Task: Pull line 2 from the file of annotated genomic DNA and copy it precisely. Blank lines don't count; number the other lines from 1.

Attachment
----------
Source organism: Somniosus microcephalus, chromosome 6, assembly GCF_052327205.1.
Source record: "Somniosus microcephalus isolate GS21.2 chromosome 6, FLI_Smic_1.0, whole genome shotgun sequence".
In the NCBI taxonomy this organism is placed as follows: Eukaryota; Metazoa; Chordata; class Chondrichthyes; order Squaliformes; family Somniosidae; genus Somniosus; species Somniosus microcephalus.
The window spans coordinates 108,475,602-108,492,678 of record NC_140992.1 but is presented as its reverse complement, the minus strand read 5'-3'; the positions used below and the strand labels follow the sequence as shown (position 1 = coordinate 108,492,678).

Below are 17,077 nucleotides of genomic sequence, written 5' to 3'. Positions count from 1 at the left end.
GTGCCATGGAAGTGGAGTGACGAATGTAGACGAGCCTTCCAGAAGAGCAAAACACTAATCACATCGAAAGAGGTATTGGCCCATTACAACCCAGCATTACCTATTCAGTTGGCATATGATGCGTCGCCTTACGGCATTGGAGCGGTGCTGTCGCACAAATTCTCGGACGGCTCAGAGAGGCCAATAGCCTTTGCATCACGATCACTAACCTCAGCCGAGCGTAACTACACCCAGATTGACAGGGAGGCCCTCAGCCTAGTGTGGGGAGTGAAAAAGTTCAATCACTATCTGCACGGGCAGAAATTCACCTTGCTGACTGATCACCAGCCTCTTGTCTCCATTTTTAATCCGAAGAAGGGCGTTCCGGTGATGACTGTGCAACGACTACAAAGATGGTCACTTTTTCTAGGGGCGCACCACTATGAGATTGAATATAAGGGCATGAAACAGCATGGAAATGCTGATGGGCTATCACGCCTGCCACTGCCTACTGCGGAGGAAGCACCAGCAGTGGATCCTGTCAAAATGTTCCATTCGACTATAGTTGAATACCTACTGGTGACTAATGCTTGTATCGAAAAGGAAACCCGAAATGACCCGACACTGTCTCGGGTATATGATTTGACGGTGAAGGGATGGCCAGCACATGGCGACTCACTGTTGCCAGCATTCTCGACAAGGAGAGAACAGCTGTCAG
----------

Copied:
Source record: "Somniosus microcephalus isolate GS21.2 chromosome 6, FLI_Smic_1.0, whole genome shotgun sequence".